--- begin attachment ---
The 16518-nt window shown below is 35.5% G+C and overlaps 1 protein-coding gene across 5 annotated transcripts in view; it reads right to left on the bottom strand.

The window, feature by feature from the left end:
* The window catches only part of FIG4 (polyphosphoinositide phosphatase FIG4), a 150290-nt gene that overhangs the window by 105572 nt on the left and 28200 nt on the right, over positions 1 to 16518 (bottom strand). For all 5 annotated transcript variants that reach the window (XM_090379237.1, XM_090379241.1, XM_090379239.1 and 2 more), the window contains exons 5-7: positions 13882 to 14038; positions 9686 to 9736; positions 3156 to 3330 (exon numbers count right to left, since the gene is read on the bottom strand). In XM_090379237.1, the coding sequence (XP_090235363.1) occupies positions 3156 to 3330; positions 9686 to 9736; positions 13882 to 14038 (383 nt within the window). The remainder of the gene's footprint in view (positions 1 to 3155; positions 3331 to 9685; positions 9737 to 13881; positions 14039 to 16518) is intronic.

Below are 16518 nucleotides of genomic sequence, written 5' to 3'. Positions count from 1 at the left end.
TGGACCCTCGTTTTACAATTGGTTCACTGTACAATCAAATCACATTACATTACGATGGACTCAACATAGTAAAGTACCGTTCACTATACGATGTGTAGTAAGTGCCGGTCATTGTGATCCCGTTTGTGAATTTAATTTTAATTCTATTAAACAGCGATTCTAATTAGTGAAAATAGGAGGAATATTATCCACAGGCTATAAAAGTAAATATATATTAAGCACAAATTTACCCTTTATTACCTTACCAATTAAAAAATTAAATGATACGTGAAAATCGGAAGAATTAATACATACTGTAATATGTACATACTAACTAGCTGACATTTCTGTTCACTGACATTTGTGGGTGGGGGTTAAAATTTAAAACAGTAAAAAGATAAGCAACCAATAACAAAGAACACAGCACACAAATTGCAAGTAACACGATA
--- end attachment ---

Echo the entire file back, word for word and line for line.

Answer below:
The 16518-nt window shown below is 35.5% G+C and overlaps 1 protein-coding gene across 5 annotated transcripts in view; it reads right to left on the bottom strand.

The window, feature by feature from the left end:
* The window catches only part of FIG4 (polyphosphoinositide phosphatase FIG4), a 150290-nt gene that overhangs the window by 105572 nt on the left and 28200 nt on the right, over positions 1 to 16518 (bottom strand). For all 5 annotated transcript variants that reach the window (XM_090379237.1, XM_090379241.1, XM_090379239.1 and 2 more), the window contains exons 5-7: positions 13882 to 14038; positions 9686 to 9736; positions 3156 to 3330 (exon numbers count right to left, since the gene is read on the bottom strand). In XM_090379237.1, the coding sequence (XP_090235363.1) occupies positions 3156 to 3330; positions 9686 to 9736; positions 13882 to 14038 (383 nt within the window). The remainder of the gene's footprint in view (positions 1 to 3155; positions 3331 to 9685; positions 9737 to 13881; positions 14039 to 16518) is intronic.

Below are 16518 nucleotides of genomic sequence, written 5' to 3'. Positions count from 1 at the left end.
TGGACCCTCGTTTTACAATTGGTTCACTGTACAATCAAATCACATTACATTACGATGGACTCAACATAGTAAAGTACCGTTCACTATACGATGTGTAGTAAGTGCCGGTCATTGTGATCCCGTTTGTGAATTTAATTTTAATTCTATTAAACAGCGATTCTAATTAGTGAAAATAGGAGGAATATTATCCACAGGCTATAAAAGTAAATATATATTAAGCACAAATTTACCCTTTATTACCTTACCAATTAAAAAATTAAATGATACGTGAAAATCGGAAGAATTAATACATACTGTAATATGTACATACTAACTAGCTGACATTTCTGTTCACTGACATTTGTGGGTGGGGGTTAAAATTTAAAACAGTAAAAAGATAAGCAACCAATAACAAAGAACACAGCACACAAATTGCAAGTAACACGATA